The Knitters, "Poor Little Critter On The Road"

The beautiful thing about The Knitters (and all the lovely cowpunk bands who would form in their


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Last Night: The Knitters at the Tractor Tavern


The Knitters, "Poor Little Critter On The Road"

The beautiful thing about The Knitters (and all the lovely cowpunk bands who would form in their wake) is that they combine two of my favorite things in the world: the soul of country music and the off-key, defiant punk rock delivery that I grew to love in my friends' dirty basements and the Reno VFW Hall. Plus, after playing together for more than twenty years, the whole band works just as well as you'd expect them to. Exene and John Doe have their harmonies pretty much down pat. And yeah, Exene may not hit every note dead on, but that's what makes The Knitters. She's not Emmylou Harris, she's a punk singing country songs, and she belts 'em out with at least as much feeling as any Nashville star and a sassy attitude befitting punk rock royalty like herself.

Openers Dead Rock West didn't end up showing were there, except that the weekday shows at the Tractor apparently start at 8 p.m. (instead of that being the door time, as was the case the last time I was there) so I missed them.  John Doe kicked off with two songs accompanied only by guitarist Dave Alvin: "Silver Wings" and "Good Imitation Of The Blues." After that, the rest of the band took the stage and launched directly into an hour and a half set of originals and covers from their past two records. Among them: "Poor Little Critter On The Road," "Give Me Flowers While I'm Living," "Poor Old Heartsick Me," "Dry River," "Try Anymore," "Walking Cane," "Baby Out Of Jail," and "The New World," a political song from The Knitters' first album which, John Doe mentioned, has a "slightly different meaning now." The band finished up that number by segueing into an abbreviated version of the Star-Spangled Banner. You know a presidential inauguration is a big deal when a punk can get up onstage and change out the freak flag for Old Glory for a little while.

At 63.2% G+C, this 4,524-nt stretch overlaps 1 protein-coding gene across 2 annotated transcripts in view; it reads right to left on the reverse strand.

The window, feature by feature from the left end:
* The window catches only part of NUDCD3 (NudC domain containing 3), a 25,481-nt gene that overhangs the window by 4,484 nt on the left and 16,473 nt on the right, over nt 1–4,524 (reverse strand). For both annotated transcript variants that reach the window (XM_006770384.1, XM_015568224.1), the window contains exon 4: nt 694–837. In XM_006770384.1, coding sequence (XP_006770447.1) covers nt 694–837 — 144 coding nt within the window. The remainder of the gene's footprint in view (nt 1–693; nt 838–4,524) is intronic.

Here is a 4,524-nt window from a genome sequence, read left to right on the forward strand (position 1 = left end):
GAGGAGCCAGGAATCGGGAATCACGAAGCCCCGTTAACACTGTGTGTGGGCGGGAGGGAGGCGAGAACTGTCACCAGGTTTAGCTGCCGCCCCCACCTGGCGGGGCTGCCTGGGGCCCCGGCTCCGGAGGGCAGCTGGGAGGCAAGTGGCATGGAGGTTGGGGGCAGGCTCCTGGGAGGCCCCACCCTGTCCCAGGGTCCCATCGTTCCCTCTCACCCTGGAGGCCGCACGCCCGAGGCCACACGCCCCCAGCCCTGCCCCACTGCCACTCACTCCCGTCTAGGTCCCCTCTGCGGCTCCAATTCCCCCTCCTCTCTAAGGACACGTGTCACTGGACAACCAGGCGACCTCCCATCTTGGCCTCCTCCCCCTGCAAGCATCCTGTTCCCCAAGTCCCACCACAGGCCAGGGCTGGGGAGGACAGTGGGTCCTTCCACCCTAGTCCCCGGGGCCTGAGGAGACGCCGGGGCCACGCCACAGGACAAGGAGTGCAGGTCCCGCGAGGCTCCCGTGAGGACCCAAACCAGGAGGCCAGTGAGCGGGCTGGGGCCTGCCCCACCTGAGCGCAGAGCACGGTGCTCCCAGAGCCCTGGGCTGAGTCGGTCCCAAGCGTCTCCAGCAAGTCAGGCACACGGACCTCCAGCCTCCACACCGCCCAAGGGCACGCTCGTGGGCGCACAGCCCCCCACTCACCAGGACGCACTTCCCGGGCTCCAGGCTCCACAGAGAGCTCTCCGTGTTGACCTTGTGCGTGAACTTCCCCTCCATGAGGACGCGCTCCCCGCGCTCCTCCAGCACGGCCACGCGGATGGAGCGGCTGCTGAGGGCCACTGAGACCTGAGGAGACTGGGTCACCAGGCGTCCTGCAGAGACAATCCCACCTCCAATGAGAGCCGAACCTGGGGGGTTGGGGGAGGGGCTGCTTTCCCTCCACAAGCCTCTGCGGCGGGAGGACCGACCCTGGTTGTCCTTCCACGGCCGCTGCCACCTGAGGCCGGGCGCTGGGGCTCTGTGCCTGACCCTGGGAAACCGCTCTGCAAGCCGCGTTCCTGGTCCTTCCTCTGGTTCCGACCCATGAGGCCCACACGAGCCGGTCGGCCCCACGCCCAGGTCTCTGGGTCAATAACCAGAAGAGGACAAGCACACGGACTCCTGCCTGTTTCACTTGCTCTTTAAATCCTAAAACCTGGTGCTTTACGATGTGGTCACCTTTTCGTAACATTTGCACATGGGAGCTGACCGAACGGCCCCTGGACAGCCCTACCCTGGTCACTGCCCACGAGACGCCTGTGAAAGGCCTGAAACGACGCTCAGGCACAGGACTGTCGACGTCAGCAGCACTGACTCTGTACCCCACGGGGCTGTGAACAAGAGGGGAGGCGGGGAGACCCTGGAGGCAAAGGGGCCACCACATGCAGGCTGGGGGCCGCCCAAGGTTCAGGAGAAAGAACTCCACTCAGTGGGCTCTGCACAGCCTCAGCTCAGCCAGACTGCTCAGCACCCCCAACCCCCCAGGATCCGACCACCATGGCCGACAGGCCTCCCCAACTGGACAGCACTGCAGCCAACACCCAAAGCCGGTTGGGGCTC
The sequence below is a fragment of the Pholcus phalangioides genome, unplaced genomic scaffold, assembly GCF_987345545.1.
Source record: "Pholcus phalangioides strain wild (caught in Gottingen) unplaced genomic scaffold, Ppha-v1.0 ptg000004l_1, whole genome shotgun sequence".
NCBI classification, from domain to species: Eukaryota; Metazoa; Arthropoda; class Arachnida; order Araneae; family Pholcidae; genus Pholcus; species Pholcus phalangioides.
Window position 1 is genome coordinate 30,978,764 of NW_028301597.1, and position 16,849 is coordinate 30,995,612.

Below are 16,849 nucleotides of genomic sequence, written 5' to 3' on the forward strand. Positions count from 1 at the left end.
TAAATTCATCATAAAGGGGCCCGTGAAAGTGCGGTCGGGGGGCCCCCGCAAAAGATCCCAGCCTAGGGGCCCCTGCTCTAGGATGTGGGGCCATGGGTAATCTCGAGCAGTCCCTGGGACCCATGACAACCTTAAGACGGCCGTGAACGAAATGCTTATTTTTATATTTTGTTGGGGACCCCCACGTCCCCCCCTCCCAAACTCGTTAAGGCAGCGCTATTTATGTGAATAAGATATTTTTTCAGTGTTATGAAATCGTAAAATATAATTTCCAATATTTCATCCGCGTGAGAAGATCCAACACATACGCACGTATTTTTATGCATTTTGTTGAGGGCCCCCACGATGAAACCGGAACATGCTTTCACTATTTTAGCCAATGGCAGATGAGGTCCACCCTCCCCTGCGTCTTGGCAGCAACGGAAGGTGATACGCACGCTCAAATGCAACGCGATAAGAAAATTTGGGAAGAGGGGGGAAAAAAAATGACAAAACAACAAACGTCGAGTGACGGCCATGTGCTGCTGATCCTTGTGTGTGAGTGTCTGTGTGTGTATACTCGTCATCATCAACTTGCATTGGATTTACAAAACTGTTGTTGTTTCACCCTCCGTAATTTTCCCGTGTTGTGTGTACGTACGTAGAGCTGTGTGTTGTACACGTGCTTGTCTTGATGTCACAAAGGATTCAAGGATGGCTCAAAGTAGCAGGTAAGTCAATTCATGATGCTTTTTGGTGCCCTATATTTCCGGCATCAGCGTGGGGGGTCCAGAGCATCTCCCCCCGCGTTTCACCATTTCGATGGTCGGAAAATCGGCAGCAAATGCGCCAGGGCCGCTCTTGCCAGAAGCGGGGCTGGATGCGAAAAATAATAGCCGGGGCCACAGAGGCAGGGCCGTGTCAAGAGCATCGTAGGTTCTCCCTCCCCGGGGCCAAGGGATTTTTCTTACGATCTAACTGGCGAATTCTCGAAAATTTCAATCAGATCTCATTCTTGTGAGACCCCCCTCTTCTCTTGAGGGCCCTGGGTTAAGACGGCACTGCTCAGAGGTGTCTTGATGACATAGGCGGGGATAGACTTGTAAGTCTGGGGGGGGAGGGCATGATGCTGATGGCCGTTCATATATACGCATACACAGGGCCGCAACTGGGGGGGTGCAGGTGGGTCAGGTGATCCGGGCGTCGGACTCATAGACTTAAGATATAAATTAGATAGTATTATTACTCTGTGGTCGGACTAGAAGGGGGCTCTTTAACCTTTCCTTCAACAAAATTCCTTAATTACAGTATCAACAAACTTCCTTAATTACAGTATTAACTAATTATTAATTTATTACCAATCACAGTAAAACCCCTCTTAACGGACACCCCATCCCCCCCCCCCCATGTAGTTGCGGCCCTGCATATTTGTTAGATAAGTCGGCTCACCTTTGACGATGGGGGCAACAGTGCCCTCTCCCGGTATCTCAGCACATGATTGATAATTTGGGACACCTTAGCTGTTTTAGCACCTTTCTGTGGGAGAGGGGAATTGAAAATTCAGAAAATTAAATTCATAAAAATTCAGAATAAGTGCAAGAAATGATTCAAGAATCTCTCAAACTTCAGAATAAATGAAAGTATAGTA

I think the standout song of the evening for me, though, was "Long Chain On," which is one of those haunting, almost Gothic country ballads that stick to your ribs, especially in the hands of John Doe, who's got an incredibly expressive face. They finished out with a raucous rendition of "Born To Be Wild," a fitting end for a show as well as an album (it's the final track on The Modern Sounds Of The Knitters). It was a great time. And I would encourage anyone who didn't come last night not to miss tonight's set. Thing is, I just read this Washington Post review from May of '07 that describes a set list very similar to last night's. Then again, the band's only got two albums to draw from. Here's hoping what Goldberg wrote in his preview of this show is true-- that there's a new album in the works. The band's set list depends on it.

 
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